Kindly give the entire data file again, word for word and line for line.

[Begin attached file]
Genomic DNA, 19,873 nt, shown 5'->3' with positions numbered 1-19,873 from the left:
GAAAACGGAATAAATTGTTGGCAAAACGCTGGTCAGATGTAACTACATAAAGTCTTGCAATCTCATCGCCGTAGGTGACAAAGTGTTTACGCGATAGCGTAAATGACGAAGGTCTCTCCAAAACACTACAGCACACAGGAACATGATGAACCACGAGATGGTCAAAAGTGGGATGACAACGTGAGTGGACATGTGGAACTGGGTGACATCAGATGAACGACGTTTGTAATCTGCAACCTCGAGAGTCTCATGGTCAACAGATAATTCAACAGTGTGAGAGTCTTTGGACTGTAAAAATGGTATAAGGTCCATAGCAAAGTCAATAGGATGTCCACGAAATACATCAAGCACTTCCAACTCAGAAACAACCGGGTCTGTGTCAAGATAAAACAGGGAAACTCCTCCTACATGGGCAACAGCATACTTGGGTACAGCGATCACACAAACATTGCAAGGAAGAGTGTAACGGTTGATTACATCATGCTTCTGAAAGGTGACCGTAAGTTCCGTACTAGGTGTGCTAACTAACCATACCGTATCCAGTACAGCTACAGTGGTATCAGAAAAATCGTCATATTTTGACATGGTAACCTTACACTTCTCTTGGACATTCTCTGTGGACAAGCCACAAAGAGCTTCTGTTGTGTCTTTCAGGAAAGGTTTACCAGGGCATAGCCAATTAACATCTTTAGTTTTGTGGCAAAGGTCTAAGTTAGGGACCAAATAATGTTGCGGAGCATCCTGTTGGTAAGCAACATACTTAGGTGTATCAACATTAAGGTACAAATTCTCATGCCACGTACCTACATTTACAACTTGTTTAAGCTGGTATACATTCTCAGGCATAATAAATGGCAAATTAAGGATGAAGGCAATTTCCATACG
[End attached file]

Genomic DNA, 19,873 nt, shown 5'->3' with positions numbered 1-19,873 from the left:
GAAAACGGAATAAATTGTTGGCAAAACGCTGGTCAGATGTAACTACATAAAGTCTTGCAATCTCATCGCCGTAGGTGACAAAGTGTTTACGCGATAGCGTAAATGACGAAGGTCTCTCCAAAACACTACAGCACACAGGAACATGATGAACCACGAGATGGTCAAAAGTGGGATGACAACGTGAGTGGACATGTGGAACTGGGTGACATCAGATGAACGACGTTTGTAATCTGCAACCTCGAGAGTCTCATGGTCAACAGATAATTCAACAGTGTGAGAGTCTTTGGACTGTAAAAATGGTATAAGGTCCATAGCAAAGTCAATAGGATGTCCACGAAATACATCAAGCACTTCCAACTCAGAAACAACCGGGTCTGTGTCAAGATAAAACAGGGAAACTCCTCCTACATGGGCAACAGCATACTTGGGTACAGCGATCACACAAACATTGCAAGGAAGAGTGTAACGGTTGATTACATCATGCTTCTGAAAGGTGACCGTAAGTTCCGTACTAGGTGTGCTAACTAACCATACCGTATCCAGTACAGCTACAGTGGTATCAGAAAAATCGTCATATTTTGACATGGTAACCTTACACTTCTCTTGGACATTCTCTGTGGACAAGCCACAAAGAGCTTCTGTTGTGTCTTTCAGGAAAGGTTTACCAGGGCATAGCCAATTAACATCTTTAGTTTTGTGGCAAAGGTCTAAGTTAGGGACCAAATAATGTTGCGGAGCATCCTGTTGGTAAGCAACATACTTAGGTGTATCAACATTAAGGTACAAATTCTCATGCCACGTACCTACATTTACAACTTGTTTAAGCTGGTATACATTCTCAGGCATAATAAATGGCAAATTAAGGATGAAGGCAATTTCCATACG